Kou Sugita is a young writer living in Los Angeles, CA. He was born in Sapporo, Japan. He has a poem published in Zoomoozophone Review, which was nominated for the Best of the Net Anthology 2014. He is also a recipient of a Vachel Lindsay Prize for Poetry from Hiram College in 2014. Sugita is currently a senior at Pitzer College, and is interested in writing about his racial and socio-economic identities. Kushal Poddar has been widely published in several countries and prestigious anthologies including Men in the Company of Women, Penn International MK, etc.; been featured in various radio programs in Canada and the USA; and collaborated with photographers for an exhibition at Venice and with performers for several audio publications. He is a lawyer and an English teacher presently living at Kolkata, writing poetry and fiction, and sketching for an art-poem book. He authored The Circus Came to My Island (Spare Change Press, Ohio) and A Place for Your Ghost Animals (Ripple Effect Publications, Colorado Springs), and his forthcoming book is Understanding the Neighborhood. Maria Ng is a New Yorker that lives in New Jersey. She has been published in little e-zines such as Paper Crown Magazine and Rasasvada. Her real name sounds like a sexual innuendo if you say it wrong. Melodic Rose is a spoken word artist from Montreal. She has written poetry for 15 years. She believes that poetry should be a transcendent experience. That true poetry comes from artistic and emotional vulnerability and at the heart of it, should reflect the distinct voices and nuances of the human experience. Melodic Rose hopes to reflect this philosophy through her work, by producing art that is unbound by the confines of race, gender, or political affiliation but will continue to challenge and inspire others to live with complete authenticity. Her poem “Revolution and Sanctum” was published by Poetic Matrix. “A 2015 Media Portrayal for Vincent Van Gogh” was also published by On the Grid (an online zine dedicated to Mental Health). Her latest poem “Resistance” was accepted by Drunk Monkey Press and will be released in 2016. Nooks Krannie likes people and kindness; sometimes people are not kind and that is sad but also life. She’s half Persian/half Palestinian. She grew up in an orphanage place in Vancouver, BC. She likes being called Nooks. She likes to write words and wants people to read them. Sade Murphy is a poet and artist from Houston, TX. Sade is a graduate of the University of Notre Dame, the author of Dream Machine (co-im-press, 2014), and a columnist at Real Pants (Lonely Britches and What’s the Tea). They are pursuing an MFA in Creative Writing and Activism at the Pratt Institute in Brooklyn. They are the current chapbooks editor for Horseless Press and co-curate a reading series held at Pete’s Candy Store. Sandow Sinai is a Maryland-based mixed-race transgender musician and poet. They have performed since the second grade and release music as Spoon! the Bard at soundcloud.com/aspoonybard. They have never really submitted poetry anywhere before and are very nervous about it.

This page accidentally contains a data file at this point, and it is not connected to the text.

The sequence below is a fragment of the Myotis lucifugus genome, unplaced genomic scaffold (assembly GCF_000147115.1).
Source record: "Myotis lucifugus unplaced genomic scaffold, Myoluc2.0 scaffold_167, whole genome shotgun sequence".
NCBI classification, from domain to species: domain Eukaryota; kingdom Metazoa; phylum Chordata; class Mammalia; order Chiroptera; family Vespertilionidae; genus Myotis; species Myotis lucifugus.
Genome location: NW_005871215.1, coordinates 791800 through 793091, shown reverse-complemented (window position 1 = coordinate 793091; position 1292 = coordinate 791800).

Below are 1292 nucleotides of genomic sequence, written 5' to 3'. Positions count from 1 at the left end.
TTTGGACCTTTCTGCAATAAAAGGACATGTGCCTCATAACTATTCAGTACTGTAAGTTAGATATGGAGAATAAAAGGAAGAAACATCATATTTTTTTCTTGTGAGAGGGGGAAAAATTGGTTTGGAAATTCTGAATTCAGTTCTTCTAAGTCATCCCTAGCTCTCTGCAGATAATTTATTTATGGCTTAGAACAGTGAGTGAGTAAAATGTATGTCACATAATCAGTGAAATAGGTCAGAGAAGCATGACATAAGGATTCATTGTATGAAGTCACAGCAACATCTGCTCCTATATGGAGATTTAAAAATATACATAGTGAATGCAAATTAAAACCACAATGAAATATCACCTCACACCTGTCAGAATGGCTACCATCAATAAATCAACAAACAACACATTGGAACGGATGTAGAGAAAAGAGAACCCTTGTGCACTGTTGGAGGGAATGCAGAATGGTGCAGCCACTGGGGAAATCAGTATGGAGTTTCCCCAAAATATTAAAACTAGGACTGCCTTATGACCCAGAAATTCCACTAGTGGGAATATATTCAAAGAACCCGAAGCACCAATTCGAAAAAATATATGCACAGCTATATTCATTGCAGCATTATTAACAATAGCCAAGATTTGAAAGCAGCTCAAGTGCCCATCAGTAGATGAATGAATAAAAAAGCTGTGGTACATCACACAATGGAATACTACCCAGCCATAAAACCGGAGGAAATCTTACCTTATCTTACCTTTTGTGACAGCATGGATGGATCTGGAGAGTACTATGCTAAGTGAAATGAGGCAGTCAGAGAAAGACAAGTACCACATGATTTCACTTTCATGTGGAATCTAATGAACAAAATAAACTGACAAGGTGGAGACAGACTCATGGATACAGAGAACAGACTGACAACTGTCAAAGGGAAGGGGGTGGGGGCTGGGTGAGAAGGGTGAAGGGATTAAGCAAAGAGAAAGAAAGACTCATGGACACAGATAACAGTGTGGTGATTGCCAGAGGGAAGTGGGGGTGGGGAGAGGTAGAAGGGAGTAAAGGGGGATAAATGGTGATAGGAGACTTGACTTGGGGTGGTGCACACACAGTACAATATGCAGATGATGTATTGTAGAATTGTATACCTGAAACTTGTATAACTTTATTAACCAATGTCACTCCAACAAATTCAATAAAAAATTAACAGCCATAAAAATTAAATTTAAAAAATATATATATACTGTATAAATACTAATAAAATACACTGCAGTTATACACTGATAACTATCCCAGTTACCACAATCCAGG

Sebastián Maldonado-Vélez is a Puerto Rican poet currently attending Truman State University. They are a junior in the Creative Writing BFA program. Usually finds themselves in between here and there, usually there though. Shane Allison has had poems published in Zoomoozophone Review, West Wind Review, Puerto Del Sol, Fence, and others. His debut novel You’re the One That I Want is due out next year from Strebor Books. He is working on a new poetry collection and novel. Sydney Tayler Colbert is an artist and writer from Chicago, Illinois. She has a passion for writing creative non-fiction and poetry. Colbert is interested in issues of identity, spirituality, and self-perception as it pertains to the experiences of Black girls and women in today’s society. Tomi Nova is a black agender artist who does mostly original work. They have been drawing for over 15 years and take great pride in their work, and are glad to share it with fellow artists of color in this online zine. Uche Nduka is a Nigerian-American poet and collagist. His recent books include Heart’s Field, eel on reef, Ijele, Nine East. Some of his writings have been translated into German, Dutch, Romanian, Serbo-Croat, Spanish, Italian, French. He presently lives in New York City and teaches at CUNY. Uche Ogbuji was born in Calabar, Nigeria. He lived, among other places, in Egypt and England before settling near Boulder, Colorado. A computer engineer and entrepreneur by trade, his poetry chapbook Ndewo, Colorado (Aldrich Press, 2013) is a Colorado Book Award Winner, and a Westword 2015 Award Winner (“Best Environmental Poetry”). His poems, published worldwide, fuse Igbo culture, European classicism, American Mountain West setting, and hip hop influences. He is editor at Kin Poetry Journal, founding poetry editor at The Nervous Breakdown, and runs the @ColoradoPoetry Twitter project. Ye Min was born in Burma, lives in the U.K., trained and worked as a special needs teacher, and is now a dramatherapist. Ye Min writes poems and has completed a fictional book about regime change in Burma and one about bereavement.


Profile for Zoomoozophone Review

Zoomoozophone Review - Issue 7 / October 2015  

Contributors: Adrian Ernesto Cepeda, Ajise Vincent, Barbara Ruth, Bob McNeil, David e. Patton, Ebony Stewart, Jennifer Patiño, kiran anthony...

Zoomoozophone Review - Issue 7 / October 2015  

Contributors: Adrian Ernesto Cepeda, Ajise Vincent, Barbara Ruth, Bob McNeil, David e. Patton, Ebony Stewart, Jennifer Patiño, kiran anthony...